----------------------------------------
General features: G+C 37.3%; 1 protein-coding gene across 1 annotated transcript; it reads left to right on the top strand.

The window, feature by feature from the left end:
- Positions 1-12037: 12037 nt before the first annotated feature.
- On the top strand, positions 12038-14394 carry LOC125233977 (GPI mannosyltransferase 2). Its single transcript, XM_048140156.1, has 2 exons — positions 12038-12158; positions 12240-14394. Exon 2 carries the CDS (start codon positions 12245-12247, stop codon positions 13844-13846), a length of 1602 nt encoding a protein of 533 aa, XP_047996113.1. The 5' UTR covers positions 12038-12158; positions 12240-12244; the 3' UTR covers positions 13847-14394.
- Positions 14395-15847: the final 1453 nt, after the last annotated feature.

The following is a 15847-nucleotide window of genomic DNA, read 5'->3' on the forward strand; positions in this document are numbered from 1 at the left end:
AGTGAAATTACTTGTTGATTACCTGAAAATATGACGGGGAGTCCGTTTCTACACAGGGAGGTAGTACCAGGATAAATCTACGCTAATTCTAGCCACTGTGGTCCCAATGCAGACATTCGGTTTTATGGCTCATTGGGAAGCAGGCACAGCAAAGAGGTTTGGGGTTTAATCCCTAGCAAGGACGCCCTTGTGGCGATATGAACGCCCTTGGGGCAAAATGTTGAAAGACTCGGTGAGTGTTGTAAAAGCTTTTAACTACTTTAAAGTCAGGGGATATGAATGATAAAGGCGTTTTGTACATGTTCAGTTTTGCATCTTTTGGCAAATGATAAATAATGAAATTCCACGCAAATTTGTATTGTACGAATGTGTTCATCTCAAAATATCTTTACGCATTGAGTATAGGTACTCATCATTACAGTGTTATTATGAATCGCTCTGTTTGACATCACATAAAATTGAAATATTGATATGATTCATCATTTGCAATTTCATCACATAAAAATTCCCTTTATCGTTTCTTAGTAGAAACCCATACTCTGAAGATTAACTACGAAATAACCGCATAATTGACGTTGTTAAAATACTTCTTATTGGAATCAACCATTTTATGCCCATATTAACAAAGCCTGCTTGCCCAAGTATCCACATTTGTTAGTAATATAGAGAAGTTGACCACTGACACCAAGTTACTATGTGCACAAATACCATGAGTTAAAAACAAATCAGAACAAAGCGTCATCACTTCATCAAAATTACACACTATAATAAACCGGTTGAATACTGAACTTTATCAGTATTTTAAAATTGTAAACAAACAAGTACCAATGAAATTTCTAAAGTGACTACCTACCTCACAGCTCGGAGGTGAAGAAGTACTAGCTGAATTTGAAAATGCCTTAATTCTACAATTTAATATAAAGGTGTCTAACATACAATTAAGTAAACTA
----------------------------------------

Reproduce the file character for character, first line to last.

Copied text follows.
General features: G+C 37.3%; 1 protein-coding gene across 1 annotated transcript; it reads left to right on the top strand.

The window, feature by feature from the left end:
- Positions 1-12037: 12037 nt before the first annotated feature.
- On the top strand, positions 12038-14394 carry LOC125233977 (GPI mannosyltransferase 2). Its single transcript, XM_048140156.1, has 2 exons — positions 12038-12158; positions 12240-14394. Exon 2 carries the CDS (start codon positions 12245-12247, stop codon positions 13844-13846), a length of 1602 nt encoding a protein of 533 aa, XP_047996113.1. The 5' UTR covers positions 12038-12158; positions 12240-12244; the 3' UTR covers positions 13847-14394.
- Positions 14395-15847: the final 1453 nt, after the last annotated feature.

The following is a 15847-nucleotide window of genomic DNA, read 5'->3' on the forward strand; positions in this document are numbered from 1 at the left end:
AGTGAAATTACTTGTTGATTACCTGAAAATATGACGGGGAGTCCGTTTCTACACAGGGAGGTAGTACCAGGATAAATCTACGCTAATTCTAGCCACTGTGGTCCCAATGCAGACATTCGGTTTTATGGCTCATTGGGAAGCAGGCACAGCAAAGAGGTTTGGGGTTTAATCCCTAGCAAGGACGCCCTTGTGGCGATATGAACGCCCTTGGGGCAAAATGTTGAAAGACTCGGTGAGTGTTGTAAAAGCTTTTAACTACTTTAAAGTCAGGGGATATGAATGATAAAGGCGTTTTGTACATGTTCAGTTTTGCATCTTTTGGCAAATGATAAATAATGAAATTCCACGCAAATTTGTATTGTACGAATGTGTTCATCTCAAAATATCTTTACGCATTGAGTATAGGTACTCATCATTACAGTGTTATTATGAATCGCTCTGTTTGACATCACATAAAATTGAAATATTGATATGATTCATCATTTGCAATTTCATCACATAAAAATTCCCTTTATCGTTTCTTAGTAGAAACCCATACTCTGAAGATTAACTACGAAATAACCGCATAATTGACGTTGTTAAAATACTTCTTATTGGAATCAACCATTTTATGCCCATATTAACAAAGCCTGCTTGCCCAAGTATCCACATTTGTTAGTAATATAGAGAAGTTGACCACTGACACCAAGTTACTATGTGCACAAATACCATGAGTTAAAAACAAATCAGAACAAAGCGTCATCACTTCATCAAAATTACACACTATAATAAACCGGTTGAATACTGAACTTTATCAGTATTTTAAAATTGTAAACAAACAAGTACCAATGAAATTTCTAAAGTGACTACCTACCTCACAGCTCGGAGGTGAAGAAGTACTAGCTGAATTTGAAAATGCCTTAATTCTACAATTTAATATAAAGGTGTCTAACATACAATTAAGTAAACTA